I’m not the first to say this. Chances are you saw Marco Arment tweeting about it earlier in the week:

The latter half of 2014 has been a disaster in terms of quality of Apple software. As I was finishing up the book, I kept an index card of all the bugs I needed to file. I ran out of room.

List of bugs to file

Some of these have caused real pain, such as the Xcode 6.1 iOS Simulator not supporting internationalization — horrible for us when the third chapter of our iOS 8 SDK Development book walks through an i18n example, and a later chapter shows how to make a third-party keyboard extension, which doesn’t work because the simulator now only supports the US English and emoji keyboards.

I also left variable row sizes for table views (via iOS 8’s estimatedRowHeight) out of the book because while it works on the device, the simulator re-lays-out the rows only after a rotation (putting a border on the cell’s layers proved to me this is what was going on), so it doesn’t work for our readers.

My iPad is laggy as heck under iOS 8, and tapping buttons often does nothing for 5-10 seconds after switching apps.

We moved the family to a new shared computer running Yosemite, and my wife is furious that sort-by-date doesn’t work for “All Mailboxes” view.

I do my CocoaConf presentations with Keynote for iPad. After upgrading to iOS 8, in Seattle and Boston the iPad screen locked and blanked the projector during the presentation, because I was using the remote mode from my iPhone to advance slides, and that apparently no longer resets the screen-lock timeout.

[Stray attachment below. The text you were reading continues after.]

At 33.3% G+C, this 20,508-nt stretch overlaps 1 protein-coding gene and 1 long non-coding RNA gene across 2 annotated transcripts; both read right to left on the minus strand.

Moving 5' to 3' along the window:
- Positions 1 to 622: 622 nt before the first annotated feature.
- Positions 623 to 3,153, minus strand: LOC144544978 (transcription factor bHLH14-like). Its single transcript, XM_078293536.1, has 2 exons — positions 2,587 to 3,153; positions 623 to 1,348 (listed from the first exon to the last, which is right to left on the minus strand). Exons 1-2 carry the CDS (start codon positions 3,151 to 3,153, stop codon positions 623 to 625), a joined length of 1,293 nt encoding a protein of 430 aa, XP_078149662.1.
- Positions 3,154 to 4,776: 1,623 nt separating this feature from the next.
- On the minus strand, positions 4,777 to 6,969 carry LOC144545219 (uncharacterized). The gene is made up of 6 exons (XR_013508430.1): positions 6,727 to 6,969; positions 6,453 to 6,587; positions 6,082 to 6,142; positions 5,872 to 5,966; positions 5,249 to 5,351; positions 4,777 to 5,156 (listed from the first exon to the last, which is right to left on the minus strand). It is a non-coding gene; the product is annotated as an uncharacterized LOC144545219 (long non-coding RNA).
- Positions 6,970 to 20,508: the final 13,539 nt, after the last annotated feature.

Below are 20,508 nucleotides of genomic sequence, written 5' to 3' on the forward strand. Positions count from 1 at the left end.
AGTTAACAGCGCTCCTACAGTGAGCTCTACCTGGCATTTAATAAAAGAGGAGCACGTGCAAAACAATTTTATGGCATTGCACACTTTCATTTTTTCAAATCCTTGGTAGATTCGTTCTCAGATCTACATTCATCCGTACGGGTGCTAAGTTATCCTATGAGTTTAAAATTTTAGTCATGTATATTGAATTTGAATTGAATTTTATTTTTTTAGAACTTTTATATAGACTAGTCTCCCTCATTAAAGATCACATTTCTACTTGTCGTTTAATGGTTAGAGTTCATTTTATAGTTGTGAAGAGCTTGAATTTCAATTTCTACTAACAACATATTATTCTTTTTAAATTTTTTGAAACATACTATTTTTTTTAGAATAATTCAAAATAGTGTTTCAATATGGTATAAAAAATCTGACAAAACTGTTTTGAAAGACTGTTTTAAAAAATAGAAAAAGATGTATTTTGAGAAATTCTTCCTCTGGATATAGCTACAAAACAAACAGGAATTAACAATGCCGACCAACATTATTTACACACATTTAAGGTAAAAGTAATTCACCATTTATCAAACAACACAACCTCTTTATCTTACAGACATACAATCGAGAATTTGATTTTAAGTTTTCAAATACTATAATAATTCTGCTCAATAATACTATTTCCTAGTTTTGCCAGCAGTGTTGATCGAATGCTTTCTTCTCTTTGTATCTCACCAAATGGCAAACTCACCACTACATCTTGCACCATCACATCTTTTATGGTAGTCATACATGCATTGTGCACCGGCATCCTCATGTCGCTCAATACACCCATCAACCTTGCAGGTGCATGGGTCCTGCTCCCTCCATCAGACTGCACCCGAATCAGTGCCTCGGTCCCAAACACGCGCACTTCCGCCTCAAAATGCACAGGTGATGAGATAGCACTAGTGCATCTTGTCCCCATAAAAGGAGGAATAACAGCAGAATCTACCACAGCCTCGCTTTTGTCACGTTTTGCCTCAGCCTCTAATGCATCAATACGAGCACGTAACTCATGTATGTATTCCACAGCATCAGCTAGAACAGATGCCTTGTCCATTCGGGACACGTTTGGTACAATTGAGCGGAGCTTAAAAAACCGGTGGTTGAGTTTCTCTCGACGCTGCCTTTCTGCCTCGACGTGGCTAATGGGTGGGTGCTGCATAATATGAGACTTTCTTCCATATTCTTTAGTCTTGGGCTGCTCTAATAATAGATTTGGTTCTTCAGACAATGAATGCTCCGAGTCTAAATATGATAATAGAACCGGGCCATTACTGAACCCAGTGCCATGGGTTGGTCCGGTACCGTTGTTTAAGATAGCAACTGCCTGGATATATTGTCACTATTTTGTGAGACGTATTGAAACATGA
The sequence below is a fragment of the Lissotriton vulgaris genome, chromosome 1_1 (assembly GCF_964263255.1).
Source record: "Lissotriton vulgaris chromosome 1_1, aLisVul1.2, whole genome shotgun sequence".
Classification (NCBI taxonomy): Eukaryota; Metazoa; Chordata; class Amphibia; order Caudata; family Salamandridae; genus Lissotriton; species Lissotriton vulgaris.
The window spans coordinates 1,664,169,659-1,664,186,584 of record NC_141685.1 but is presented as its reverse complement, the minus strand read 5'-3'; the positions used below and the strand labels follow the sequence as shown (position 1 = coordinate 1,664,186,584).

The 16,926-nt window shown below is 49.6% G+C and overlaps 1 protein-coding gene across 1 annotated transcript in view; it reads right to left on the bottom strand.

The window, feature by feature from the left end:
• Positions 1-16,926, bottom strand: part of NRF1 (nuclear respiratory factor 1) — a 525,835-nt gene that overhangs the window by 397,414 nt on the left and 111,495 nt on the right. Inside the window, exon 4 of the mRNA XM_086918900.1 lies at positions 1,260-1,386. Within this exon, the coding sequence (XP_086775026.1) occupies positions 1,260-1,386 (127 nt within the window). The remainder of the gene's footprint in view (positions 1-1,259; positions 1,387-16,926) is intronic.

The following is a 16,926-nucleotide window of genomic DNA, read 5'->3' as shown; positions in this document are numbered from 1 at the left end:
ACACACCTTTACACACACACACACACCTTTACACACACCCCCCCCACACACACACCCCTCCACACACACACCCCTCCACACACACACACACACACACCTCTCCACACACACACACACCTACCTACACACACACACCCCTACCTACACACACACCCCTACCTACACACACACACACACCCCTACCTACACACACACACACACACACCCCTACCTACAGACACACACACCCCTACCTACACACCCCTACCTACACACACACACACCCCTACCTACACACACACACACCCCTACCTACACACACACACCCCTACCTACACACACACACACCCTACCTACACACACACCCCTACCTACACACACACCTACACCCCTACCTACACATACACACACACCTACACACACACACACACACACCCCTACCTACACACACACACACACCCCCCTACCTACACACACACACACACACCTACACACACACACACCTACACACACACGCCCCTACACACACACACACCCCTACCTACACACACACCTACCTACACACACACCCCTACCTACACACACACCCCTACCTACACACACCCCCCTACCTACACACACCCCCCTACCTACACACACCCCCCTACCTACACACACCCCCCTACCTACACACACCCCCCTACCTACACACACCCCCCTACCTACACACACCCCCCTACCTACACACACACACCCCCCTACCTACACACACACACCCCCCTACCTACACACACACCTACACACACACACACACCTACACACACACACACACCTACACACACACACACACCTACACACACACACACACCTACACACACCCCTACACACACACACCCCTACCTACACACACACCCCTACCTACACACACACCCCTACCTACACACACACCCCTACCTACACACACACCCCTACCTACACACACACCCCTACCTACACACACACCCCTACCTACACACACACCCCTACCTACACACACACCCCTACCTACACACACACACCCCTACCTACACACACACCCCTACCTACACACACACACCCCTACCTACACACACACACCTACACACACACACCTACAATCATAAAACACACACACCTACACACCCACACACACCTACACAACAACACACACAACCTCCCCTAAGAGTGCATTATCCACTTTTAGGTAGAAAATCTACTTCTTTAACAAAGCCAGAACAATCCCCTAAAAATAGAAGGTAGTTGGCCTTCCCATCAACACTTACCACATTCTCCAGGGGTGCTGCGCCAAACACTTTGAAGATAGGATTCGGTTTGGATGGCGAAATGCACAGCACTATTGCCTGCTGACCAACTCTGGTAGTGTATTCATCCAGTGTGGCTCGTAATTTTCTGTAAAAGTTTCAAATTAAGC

Also, I couldn’t post the slides from my Core Image talk, because Keynote’s PDF export (on Mac and iOS) omitted most of the text from most of my code slides, leaving the occasional [self as the only reminder there was ever any content there.

Reminders on my iPad was out of sync, I turned iCloud off and back on, and for a week it crashed at launch.

All of my iTunes LPs have broken, and Neko Case’s The Worse Things Get, the Harder I Fight, the Harder I Fight, the More I Love You has downloaded four copies of its booklet PDF, none of which will open in iTunes.

Also, iTunes will sometimes start splitting up an album into two instances while I’m listening to it, and sometimes fail to rejoin them completely, as with the Green Day album in this figure. Note that this is an album I bought from the iTunes Store.

iTunes mangled album metadata

Xcode 6.1.1 said it eliminated most causes of the “SourceKit service crashed” error when editing Swift code. Maybe so, but whatever’s left still crashes on me at least once an hour.

Oh, and Mobile Safari did this to me yesterday (no, not necessarily a defective page, it cleared up when I reloaded):

What the hell has happened? Remember two years ago when there was such an uproar over Core Data in iCloud not working? It was a hot-button issue, but very limited in scope: Core Data was still a trusted tool when used locally, and even iCloud behaved for most developers using it for documents or simple plists. It was a problem that didn’t involve a lot of collateral damage.

By comparison, what we’ve seen in the last six months is pervasive, if not ubiquitous. It’s in the developer tools, it’s in the operating system, it’s in iLife and iWork. It’s like the floor has utterly dropped out from beneath all Apple software, across the board.

It’s not like Apple lacks for talent — they keep hiring many of the best iOS developers I know. It’s more plausibly a matter of unrealistic scheduling: packing new versions of iOS and OS X, supporting them in Xcode, updates to all the iWork and iLife apps, and oh-by-the-way the first SDK for WatchKit, all into a couple months at the end of the year, looks in hindsight to have been severely over-ambitious.